Last week we celebrated the 40th Anniversary of Apollo 17, NASA’s final manned mission to the moon.
As Neil deGrasse Tyson has said:
“Our space program would look awesome to anyone living backwards through time.”
That may change in the not-so-distant future, though, thanks to a number of private enterprises hoping to turn spaceflight into the 21st Century’s premiere tourist attraction, including recently announced Golden Spike.
Bringing together the likes of former NASA flight director Gerry Griffin, former NASA science chief Dr. Alan Stern, and many other former NASA specialists, Golden Spike is hoping to charge $1.4 billion for expeditions to the moon by the end of the decade, trips that will include landing on and exploring the moon’s surface.
“A key element that makes our business achievable and compelling is Golden Spike’s team of nationally and internationally known experts in human and robotic spaceflight, planetary and lunar science, exploration, venture capital formation, and public outreach,” said Dr. Stern in a statement on Thursday.
It’s ambitious (and expensive!), yes, but their plans aren’t outside the realm of possibility. In fact, here’s a fancy infographic.
“The company’s plan is to maximize use of existing rockets and to market the resulting system to nations, individuals, and corporations with lunar exploration objectives and ambitions. This approach, capitalizing on available rockets and emerging commercial-crew spacecraft, dramatically lowers costs to create a market for human lunar exploration.”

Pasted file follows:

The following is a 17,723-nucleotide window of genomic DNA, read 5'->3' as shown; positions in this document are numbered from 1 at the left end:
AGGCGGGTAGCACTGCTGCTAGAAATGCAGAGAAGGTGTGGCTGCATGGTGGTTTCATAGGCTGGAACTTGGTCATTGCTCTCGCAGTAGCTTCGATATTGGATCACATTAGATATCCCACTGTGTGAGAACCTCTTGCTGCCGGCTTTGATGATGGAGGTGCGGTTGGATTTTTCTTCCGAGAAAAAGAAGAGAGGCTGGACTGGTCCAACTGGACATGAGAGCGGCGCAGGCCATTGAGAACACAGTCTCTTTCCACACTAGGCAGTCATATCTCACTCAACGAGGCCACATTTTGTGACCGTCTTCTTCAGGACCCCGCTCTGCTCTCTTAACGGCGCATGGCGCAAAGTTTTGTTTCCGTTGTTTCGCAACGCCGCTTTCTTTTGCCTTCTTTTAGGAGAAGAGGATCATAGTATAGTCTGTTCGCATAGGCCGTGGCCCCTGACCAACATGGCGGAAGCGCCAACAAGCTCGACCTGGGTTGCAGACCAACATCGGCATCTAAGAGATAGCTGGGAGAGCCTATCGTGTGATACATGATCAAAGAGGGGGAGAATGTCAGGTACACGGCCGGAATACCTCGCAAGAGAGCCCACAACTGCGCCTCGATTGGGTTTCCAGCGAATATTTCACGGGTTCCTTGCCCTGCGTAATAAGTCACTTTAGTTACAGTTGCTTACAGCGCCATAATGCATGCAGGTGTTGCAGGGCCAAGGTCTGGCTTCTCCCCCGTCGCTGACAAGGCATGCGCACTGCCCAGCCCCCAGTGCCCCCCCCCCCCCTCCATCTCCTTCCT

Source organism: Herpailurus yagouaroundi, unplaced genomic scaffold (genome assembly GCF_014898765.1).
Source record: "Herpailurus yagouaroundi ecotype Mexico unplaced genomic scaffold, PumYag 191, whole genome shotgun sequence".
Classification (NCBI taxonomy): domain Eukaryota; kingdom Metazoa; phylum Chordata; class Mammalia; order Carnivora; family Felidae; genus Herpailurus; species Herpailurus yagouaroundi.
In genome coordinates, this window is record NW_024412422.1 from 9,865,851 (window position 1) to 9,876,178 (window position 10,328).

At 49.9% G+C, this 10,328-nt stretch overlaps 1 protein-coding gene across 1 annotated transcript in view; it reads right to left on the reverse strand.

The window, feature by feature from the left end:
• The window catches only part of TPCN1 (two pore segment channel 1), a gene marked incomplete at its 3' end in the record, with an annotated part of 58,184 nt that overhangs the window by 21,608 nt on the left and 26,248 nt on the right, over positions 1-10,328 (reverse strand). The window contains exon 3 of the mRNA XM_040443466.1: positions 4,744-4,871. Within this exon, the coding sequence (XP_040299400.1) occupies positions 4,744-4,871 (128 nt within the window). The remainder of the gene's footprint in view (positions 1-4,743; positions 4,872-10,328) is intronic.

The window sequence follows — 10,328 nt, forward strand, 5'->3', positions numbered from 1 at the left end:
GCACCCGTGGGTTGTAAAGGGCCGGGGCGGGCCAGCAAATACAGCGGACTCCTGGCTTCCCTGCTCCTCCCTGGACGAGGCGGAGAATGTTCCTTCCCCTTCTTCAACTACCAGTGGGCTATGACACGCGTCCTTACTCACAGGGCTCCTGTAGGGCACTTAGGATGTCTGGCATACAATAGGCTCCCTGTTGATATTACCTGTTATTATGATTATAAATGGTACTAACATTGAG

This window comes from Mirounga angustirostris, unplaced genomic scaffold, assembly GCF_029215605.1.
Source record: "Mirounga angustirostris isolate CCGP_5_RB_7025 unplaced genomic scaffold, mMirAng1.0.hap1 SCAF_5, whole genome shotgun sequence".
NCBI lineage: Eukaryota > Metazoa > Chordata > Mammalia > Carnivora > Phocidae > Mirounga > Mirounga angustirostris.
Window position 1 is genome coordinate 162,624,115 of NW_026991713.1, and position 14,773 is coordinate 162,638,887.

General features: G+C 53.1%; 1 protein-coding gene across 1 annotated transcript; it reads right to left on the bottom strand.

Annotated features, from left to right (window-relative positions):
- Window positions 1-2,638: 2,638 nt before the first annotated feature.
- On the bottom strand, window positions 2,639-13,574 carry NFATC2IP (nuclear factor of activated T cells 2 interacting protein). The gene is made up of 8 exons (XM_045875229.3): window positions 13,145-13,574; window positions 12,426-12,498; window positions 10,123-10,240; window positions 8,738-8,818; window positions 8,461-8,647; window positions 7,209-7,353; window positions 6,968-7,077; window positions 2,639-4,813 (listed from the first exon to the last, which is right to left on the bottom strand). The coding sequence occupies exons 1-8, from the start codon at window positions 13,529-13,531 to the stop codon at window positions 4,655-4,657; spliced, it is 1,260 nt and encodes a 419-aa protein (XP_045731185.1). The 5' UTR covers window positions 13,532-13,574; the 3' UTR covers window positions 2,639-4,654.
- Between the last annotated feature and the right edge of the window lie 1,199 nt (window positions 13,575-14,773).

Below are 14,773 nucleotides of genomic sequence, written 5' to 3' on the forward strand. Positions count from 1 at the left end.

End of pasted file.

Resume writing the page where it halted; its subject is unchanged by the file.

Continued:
Of course, $1.4 billion is a bit more than the average person can afford. If Golden Spike succeeds, however, it could open new avenues for governments and other agencies to perform scientific space expeditions more efficiently. And, of course, you would imagine the cost of such missions would decrease over time.
Will It Work?
I purposefully avoided a similar claim earlier this year by an organization wanting to launch a Mars mission supported by some kind of terrifying reality TV gimmick. In fact, I’m still avoiding it.
Golden Spike is (hopefully) different, cheesy Youtube video notwithstanding. But it has its own problems.
Who will pay? Governments and corporations may consider it as an alternative, but individuals? That’s a lot of money and training.
We’re not quite to the point where average people can just waltz onto the Millennium Falcon and blast away like they’re on a regular commercial airliner. Entering space is slightly more complicated.
Even so, the private sector seems to be where meaningful spaceflight is going, and while we may be suspicious, sooner or later an organization will successfully provide flights to our moon, and perhaps even to other planets. Golden Spike may very well be the first.
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